Usage
  • 63 views
  • 115 downloads

Neurocysticercosis and related seizures

  • Author / Creator
    Dametto, Ericson
  • Neurocysticercosis, the major global cause of acquired epilepsy, is a parasitic disease caused by Taenia solium larvae. Patients may have seizures whether larvae in brain are alive or degenerated (calcified). We assessed whether parasitic lesions produce changes in structural brain scans that are associated differentially with the presence of seizures. Using magnetic resonance imaging (MRI) of brain, including diffusion tensor imaging (DTI), with the metrics of fractional anisotropy (FA), axial diffusivity (AD or L1), and mean diffusivity (MD) we examined relationships of clinical findings with white matter pathologic features (ischemia, myelination, axonal damage, inflammation, and edema). We also focused on susceptibility weight imaging (SWI). In the first study, we examined DTI results from 51 patients, with (n=38) or without (n=13) seizures in the fifteen days before scanning, under treatment for a single lesion. We measured FA, AD, and MD, over regions of interest (ROIs), defined within the lesion area, and in part of the brain hemisphere (i.e., half brain minus ventricle and infratentorial region), respectively. Metrics of DTI over the ROIs were compared between hemispheres to calculate an index of asymmetry. Patients exhibiting seizures and single lesion had higher brain asymmetry for AD and MD. DTI did not differ between groups, comparing lesion implantation site and the surrounding nervous tissue with the symmetrical contralateral area. These findings support the idea that inflammatory processes related to neurocysticercosis lesions can affect large areas of brain hemispheres, in the context of recent seizures. In the second study, we examined 92 brain lesions in 64 patients under treatment for neurocysticercosis: comprising 71 lesions with seizures and 21 lesions without. With seizures, peak lesion frequencies were observed in precentral gyrus, hippocampus and areas proximal to these structures. Lesions in this group were closer to the brain cortex than non-seizure group lesions. Brain volume affected by the disease was also bigger in the seizure group. Characteristics of lesions included: contours that can be smooth or rough; the presence of parasite’s head; the peri-lesion gradient; the intra-lesion double gradient, and the enhancement of the nourishing vessel (vasa nutricia). Odds of having seizures were higher in the absence of peri-lesion gradient, resembling a shadow between the image of the lesion and the nervous tissue. Finally, sites of lesion implantations follow anatomical patterns of the brain diseases caused by emboli. This innovative finding (related to the deployment of lesions similarly to other emboli) is consistent with the transit paths of larvae from intestine through blood to the brain. These results indicate that in vivo MRI analysis of brain lesions in neurocysticercosis is a useful approach for increasing our understanding of determinants of seizures in this disease. Further examination of lesion–symptom relationships with MRI and using parallel electroencephalographic (EEG) studies may yield clinically useful information about seizures in this patient population that may be identifiable through more widely available EEG technology. Such clinical translational advances would be extremely helpful in attempts to combat and treat this disease in areas where MRI analysis may be neither accessible nor affordable.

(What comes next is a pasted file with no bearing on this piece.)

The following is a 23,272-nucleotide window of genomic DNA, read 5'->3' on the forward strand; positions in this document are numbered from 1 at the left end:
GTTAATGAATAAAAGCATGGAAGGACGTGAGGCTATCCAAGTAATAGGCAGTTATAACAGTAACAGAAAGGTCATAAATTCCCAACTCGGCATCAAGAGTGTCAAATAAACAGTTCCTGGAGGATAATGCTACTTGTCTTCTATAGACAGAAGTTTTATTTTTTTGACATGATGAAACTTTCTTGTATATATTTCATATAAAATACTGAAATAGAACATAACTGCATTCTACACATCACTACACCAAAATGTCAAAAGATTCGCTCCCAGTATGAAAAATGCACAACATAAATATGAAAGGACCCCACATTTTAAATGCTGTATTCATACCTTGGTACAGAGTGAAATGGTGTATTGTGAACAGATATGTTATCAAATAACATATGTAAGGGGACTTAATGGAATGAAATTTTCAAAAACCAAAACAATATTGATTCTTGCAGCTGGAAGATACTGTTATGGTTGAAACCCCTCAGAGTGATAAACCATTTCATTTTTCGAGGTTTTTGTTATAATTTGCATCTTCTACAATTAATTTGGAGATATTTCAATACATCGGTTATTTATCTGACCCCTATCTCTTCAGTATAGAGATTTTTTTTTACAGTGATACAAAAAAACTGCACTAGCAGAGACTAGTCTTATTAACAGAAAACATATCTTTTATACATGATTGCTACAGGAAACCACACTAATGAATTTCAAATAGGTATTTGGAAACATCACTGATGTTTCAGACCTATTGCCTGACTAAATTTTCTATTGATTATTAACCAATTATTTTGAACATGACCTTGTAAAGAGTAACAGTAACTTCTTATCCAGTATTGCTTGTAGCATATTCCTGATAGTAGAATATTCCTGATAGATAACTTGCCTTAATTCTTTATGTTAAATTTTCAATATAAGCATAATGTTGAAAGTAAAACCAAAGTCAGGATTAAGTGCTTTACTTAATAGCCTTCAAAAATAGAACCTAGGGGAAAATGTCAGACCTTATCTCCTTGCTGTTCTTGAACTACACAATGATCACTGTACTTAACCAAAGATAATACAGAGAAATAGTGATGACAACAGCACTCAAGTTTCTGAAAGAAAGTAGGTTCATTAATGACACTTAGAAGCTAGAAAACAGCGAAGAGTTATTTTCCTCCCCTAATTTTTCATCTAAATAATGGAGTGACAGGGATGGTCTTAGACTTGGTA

• Subjects / Keywords
  • Graduation date
    Spring 2017
  • Type of Item
    Thesis
  • Degree
    Doctor of Philosophy
  • DOI
    https://doi.org/10.7939/R3DZ03H9J
  • License
    This thesis is made available by the University of Alberta Libraries with permission of the copyright owner solely for non-commercial purposes. This thesis, or any portion thereof, may not otherwise be copied or reproduced without the written consent of the copyright owner, except to the extent permitted by Canadian copyright law.